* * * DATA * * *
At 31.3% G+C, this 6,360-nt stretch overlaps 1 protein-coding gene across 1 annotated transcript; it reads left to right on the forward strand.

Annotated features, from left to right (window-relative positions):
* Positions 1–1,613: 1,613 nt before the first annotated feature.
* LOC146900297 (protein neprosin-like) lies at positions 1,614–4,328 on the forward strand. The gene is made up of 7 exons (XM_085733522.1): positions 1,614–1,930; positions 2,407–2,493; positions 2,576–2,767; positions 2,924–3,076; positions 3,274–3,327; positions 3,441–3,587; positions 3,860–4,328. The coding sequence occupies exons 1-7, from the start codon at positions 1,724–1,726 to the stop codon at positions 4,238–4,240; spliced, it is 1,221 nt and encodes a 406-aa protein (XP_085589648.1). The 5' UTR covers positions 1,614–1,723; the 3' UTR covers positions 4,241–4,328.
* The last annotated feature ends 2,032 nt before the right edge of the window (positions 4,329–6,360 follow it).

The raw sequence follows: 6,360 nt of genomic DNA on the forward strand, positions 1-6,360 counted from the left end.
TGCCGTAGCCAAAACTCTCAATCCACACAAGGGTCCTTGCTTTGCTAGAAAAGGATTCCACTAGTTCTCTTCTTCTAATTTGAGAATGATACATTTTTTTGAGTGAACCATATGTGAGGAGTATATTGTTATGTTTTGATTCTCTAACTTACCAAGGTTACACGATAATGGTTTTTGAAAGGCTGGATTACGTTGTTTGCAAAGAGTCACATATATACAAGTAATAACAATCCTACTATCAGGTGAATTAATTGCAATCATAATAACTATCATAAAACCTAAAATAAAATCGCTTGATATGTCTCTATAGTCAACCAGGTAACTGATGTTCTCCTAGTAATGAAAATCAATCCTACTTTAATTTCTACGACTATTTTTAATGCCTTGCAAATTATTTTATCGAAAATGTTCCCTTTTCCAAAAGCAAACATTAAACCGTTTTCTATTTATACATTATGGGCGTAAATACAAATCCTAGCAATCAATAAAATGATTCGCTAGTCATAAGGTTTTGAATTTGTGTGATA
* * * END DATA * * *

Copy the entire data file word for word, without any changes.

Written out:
At 31.3% G+C, this 6,360-nt stretch overlaps 1 protein-coding gene across 1 annotated transcript; it reads left to right on the forward strand.

Annotated features, from left to right (window-relative positions):
* Positions 1–1,613: 1,613 nt before the first annotated feature.
* LOC146900297 (protein neprosin-like) lies at positions 1,614–4,328 on the forward strand. The gene is made up of 7 exons (XM_085733522.1): positions 1,614–1,930; positions 2,407–2,493; positions 2,576–2,767; positions 2,924–3,076; positions 3,274–3,327; positions 3,441–3,587; positions 3,860–4,328. The coding sequence occupies exons 1-7, from the start codon at positions 1,724–1,726 to the stop codon at positions 4,238–4,240; spliced, it is 1,221 nt and encodes a 406-aa protein (XP_085589648.1). The 5' UTR covers positions 1,614–1,723; the 3' UTR covers positions 4,241–4,328.
* The last annotated feature ends 2,032 nt before the right edge of the window (positions 4,329–6,360 follow it).

The raw sequence follows: 6,360 nt of genomic DNA on the forward strand, positions 1-6,360 counted from the left end.
TGCCGTAGCCAAAACTCTCAATCCACACAAGGGTCCTTGCTTTGCTAGAAAAGGATTCCACTAGTTCTCTTCTTCTAATTTGAGAATGATACATTTTTTTGAGTGAACCATATGTGAGGAGTATATTGTTATGTTTTGATTCTCTAACTTACCAAGGTTACACGATAATGGTTTTTGAAAGGCTGGATTACGTTGTTTGCAAAGAGTCACATATATACAAGTAATAACAATCCTACTATCAGGTGAATTAATTGCAATCATAATAACTATCATAAAACCTAAAATAAAATCGCTTGATATGTCTCTATAGTCAACCAGGTAACTGATGTTCTCCTAGTAATGAAAATCAATCCTACTTTAATTTCTACGACTATTTTTAATGCCTTGCAAATTATTTTATCGAAAATGTTCCCTTTTCCAAAAGCAAACATTAAACCGTTTTCTATTTATACATTATGGGCGTAAATACAAATCCTAGCAATCAATAAAATGATTCGCTAGTCATAAGGTTTTGAATTTGTGTGATA